PROCTOR: I got made fun of a lot, very depressed, suicidal thoughts a lot. I can feel that tense high school feeling all over again, and I can just relate to these kids on that level because I’ve lived through it and have never forgotten that.
VALENTE: Proctor says he drank heavily in high school and was into the sexual hook-up culture. Those experiences left him numb. He tells students he is in a serious relationship now and that he and his girlfriend have decided to wait until they are married to have sex.
PROCTOR: I can tell stories about hey, I’ve been waiting for this long, this many years for sex. And they go, oh, okay. And I treat my girlfriend like this. Oh, okay, I believe him. Oh, okay, and when kids see you buying into it, they buy into it too.
HEATHER CAMPBELL (Teacher): The guys from Healthy Visions have been a blessing to us. They really reach kids in a way that I as a teacher I’m not able to. They’re younger and the kids relate to them better. And long after they’re gone they continue to come up in the kids’ conversations and writings.
VALENTE: No definitive study has been done to measure Healthy Visions’ impact. But the organization recently surveyed 164 students who had completed its classes. Ninety-five percent said it changed the way they look at relationships and sex. Seventy-seven percent said it improved their self-esteem, and 64 percent said it made them more aware of the dangers of alcohol and drugs.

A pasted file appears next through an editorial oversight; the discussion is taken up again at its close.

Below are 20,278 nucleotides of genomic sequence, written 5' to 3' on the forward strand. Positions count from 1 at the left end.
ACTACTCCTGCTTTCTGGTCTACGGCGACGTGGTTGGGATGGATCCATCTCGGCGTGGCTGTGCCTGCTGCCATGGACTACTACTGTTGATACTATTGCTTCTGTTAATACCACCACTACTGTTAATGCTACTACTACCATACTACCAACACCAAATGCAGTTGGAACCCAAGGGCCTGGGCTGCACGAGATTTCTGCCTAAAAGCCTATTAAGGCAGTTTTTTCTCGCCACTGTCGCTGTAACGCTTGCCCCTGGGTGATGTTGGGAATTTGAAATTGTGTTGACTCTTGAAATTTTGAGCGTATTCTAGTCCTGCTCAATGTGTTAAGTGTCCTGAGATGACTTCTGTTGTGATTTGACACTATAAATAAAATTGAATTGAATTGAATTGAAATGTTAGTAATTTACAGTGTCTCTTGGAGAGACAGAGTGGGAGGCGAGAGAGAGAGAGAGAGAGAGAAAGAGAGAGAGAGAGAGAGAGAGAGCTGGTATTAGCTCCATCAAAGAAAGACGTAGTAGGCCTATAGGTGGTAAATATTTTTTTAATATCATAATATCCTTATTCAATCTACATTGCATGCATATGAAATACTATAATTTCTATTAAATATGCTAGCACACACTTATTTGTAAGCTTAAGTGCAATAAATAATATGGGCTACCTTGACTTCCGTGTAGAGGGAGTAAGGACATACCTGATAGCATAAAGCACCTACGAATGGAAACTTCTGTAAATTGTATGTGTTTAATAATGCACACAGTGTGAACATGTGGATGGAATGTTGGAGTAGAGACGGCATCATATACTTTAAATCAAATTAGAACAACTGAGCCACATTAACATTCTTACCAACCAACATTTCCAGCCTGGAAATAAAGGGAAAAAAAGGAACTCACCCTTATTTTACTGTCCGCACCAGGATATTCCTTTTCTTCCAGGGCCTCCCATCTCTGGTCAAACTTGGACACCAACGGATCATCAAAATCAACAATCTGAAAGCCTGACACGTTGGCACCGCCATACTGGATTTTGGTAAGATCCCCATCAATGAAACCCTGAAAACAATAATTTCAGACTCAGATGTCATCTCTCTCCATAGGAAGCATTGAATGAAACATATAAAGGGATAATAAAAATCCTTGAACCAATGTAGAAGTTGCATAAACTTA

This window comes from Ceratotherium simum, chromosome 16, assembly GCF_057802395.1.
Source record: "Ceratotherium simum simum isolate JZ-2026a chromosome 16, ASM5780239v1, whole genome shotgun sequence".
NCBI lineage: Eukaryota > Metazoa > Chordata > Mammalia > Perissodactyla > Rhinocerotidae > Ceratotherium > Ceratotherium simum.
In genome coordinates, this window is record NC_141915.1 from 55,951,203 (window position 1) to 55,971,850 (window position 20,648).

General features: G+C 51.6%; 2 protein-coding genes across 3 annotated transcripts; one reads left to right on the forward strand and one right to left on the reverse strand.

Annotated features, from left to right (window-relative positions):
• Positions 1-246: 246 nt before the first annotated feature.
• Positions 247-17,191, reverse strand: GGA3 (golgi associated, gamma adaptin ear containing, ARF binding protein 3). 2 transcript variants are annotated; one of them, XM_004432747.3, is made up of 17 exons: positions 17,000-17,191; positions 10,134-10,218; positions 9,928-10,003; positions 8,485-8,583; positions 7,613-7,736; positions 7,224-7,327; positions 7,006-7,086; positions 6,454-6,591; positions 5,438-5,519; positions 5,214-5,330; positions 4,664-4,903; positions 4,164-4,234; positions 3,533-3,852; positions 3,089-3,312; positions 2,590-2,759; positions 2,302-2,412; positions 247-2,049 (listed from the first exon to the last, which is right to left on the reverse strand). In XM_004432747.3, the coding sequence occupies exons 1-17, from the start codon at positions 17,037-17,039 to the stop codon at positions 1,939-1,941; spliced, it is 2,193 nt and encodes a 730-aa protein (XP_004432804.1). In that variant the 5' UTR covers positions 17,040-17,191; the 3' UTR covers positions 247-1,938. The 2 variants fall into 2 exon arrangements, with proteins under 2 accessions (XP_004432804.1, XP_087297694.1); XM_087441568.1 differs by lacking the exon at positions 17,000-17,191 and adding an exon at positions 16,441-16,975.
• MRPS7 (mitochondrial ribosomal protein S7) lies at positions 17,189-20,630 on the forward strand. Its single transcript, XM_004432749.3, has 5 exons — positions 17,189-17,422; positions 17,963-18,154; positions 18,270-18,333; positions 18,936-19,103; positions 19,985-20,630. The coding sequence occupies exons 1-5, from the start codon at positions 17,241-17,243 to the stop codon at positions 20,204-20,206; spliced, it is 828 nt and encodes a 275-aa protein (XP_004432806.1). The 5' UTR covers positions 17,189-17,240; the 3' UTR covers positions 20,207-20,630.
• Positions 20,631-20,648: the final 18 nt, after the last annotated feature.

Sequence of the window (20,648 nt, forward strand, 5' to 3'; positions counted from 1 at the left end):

KRISTEN LOWE (Student): It changed the way I look at myself. I respect myself more and now, like I don’t really care what other people say. Like I feel that I’m beautiful in my own way and I let it really, like, it opened a new door for me and I feel different about myself.
KAREEM AL-SHAKIR (Student): Seeing Healthy Visions, it changed how you should act in relationships and how you shouldn’t act and what’s healthy and what’s not healthy. Like to try and be controlling and stuff, that’s unhealthy.
EMILY KOZEL (Student): Some teachers, they just have that voice that you don’t want to listen to sometimes. And I mean, when R.P. comes into class and he, you know, puts his leg up on the table and starts, you know, talking about how he’s like a ginger and all of his family stuff in the first five minutes of class, I think it just hooks everybody in to want to listen to him.
VALENTE: Emily Kozel is a sophomore in suburban Milford, Ohio. She wrote this letter to R.P. after he helped her cope with bullies at her school and a suicide attempt by her best friend.
KOZEL (reading): Before he came along, I had very low self-esteem. I always thought that I was considered a piece of junk. He has taught me to understand that I am beautiful just the way I am, no matter what I look like. He helped me to overcome being bullied and helped me to realize that I need to help those around me. I have not thought about suicide in over a year-and-a-half.